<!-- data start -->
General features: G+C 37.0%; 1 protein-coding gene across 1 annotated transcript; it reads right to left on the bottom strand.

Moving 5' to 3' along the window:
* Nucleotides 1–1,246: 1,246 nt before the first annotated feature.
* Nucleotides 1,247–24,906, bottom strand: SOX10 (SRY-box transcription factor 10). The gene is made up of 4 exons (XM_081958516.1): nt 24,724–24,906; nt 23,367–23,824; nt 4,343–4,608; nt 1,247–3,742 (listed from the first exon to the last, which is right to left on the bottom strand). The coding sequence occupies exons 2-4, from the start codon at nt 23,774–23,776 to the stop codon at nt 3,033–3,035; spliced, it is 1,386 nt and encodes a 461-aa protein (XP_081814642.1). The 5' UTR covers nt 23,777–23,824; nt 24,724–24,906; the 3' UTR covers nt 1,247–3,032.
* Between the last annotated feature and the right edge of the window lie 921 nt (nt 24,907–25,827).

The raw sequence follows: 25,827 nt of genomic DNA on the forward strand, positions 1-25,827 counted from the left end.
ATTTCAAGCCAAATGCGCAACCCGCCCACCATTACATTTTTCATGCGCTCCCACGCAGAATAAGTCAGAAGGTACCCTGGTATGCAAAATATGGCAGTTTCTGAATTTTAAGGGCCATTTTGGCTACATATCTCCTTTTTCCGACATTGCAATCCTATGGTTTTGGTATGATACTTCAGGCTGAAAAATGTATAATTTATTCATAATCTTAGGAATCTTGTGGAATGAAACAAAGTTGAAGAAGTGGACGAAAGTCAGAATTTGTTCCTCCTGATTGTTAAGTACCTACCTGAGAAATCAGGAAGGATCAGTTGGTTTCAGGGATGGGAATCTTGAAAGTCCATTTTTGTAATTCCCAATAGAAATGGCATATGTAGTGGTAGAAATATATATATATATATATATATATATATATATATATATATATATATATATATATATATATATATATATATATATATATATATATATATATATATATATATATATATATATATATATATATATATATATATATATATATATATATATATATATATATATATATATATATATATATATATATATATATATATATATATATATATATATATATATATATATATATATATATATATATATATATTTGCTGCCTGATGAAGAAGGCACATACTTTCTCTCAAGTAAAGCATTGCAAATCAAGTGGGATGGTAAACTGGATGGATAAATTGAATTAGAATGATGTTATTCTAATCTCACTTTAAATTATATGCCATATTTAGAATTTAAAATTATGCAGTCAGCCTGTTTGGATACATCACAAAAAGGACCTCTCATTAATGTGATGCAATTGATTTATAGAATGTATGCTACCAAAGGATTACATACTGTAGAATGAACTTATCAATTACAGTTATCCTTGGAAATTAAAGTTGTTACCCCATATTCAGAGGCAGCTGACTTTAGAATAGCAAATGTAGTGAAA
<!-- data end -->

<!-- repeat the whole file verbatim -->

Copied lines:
General features: G+C 37.0%; 1 protein-coding gene across 1 annotated transcript; it reads right to left on the bottom strand.

Moving 5' to 3' along the window:
* Nucleotides 1–1,246: 1,246 nt before the first annotated feature.
* Nucleotides 1,247–24,906, bottom strand: SOX10 (SRY-box transcription factor 10). The gene is made up of 4 exons (XM_081958516.1): nt 24,724–24,906; nt 23,367–23,824; nt 4,343–4,608; nt 1,247–3,742 (listed from the first exon to the last, which is right to left on the bottom strand). The coding sequence occupies exons 2-4, from the start codon at nt 23,774–23,776 to the stop codon at nt 3,033–3,035; spliced, it is 1,386 nt and encodes a 461-aa protein (XP_081814642.1). The 5' UTR covers nt 23,777–23,824; nt 24,724–24,906; the 3' UTR covers nt 1,247–3,032.
* Between the last annotated feature and the right edge of the window lie 921 nt (nt 24,907–25,827).

The raw sequence follows: 25,827 nt of genomic DNA on the forward strand, positions 1-25,827 counted from the left end.
ATTTCAAGCCAAATGCGCAACCCGCCCACCATTACATTTTTCATGCGCTCCCACGCAGAATAAGTCAGAAGGTACCCTGGTATGCAAAATATGGCAGTTTCTGAATTTTAAGGGCCATTTTGGCTACATATCTCCTTTTTCCGACATTGCAATCCTATGGTTTTGGTATGATACTTCAGGCTGAAAAATGTATAATTTATTCATAATCTTAGGAATCTTGTGGAATGAAACAAAGTTGAAGAAGTGGACGAAAGTCAGAATTTGTTCCTCCTGATTGTTAAGTACCTACCTGAGAAATCAGGAAGGATCAGTTGGTTTCAGGGATGGGAATCTTGAAAGTCCATTTTTGTAATTCCCAATAGAAATGGCATATGTAGTGGTAGAAATATATATATATATATATATATATATATATATATATATATATATATATATATATATATATATATATATATATATATATATATATATATATATATATATATATATATATATATATATATATATATATATATATATATATATATATATATATATATATATATATATATATATATATATATATATATATATATATATATATATATATATATATATATATATATATATATATATATATATATATTTGCTGCCTGATGAAGAAGGCACATACTTTCTCTCAAGTAAAGCATTGCAAATCAAGTGGGATGGTAAACTGGATGGATAAATTGAATTAGAATGATGTTATTCTAATCTCACTTTAAATTATATGCCATATTTAGAATTTAAAATTATGCAGTCAGCCTGTTTGGATACATCACAAAAAGGACCTCTCATTAATGTGATGCAATTGATTTATAGAATGTATGCTACCAAAGGATTACATACTGTAGAATGAACTTATCAATTACAGTTATCCTTGGAAATTAAAGTTGTTACCCCATATTCAGAGGCAGCTGACTTTAGAATAGCAAATGTAGTGAAA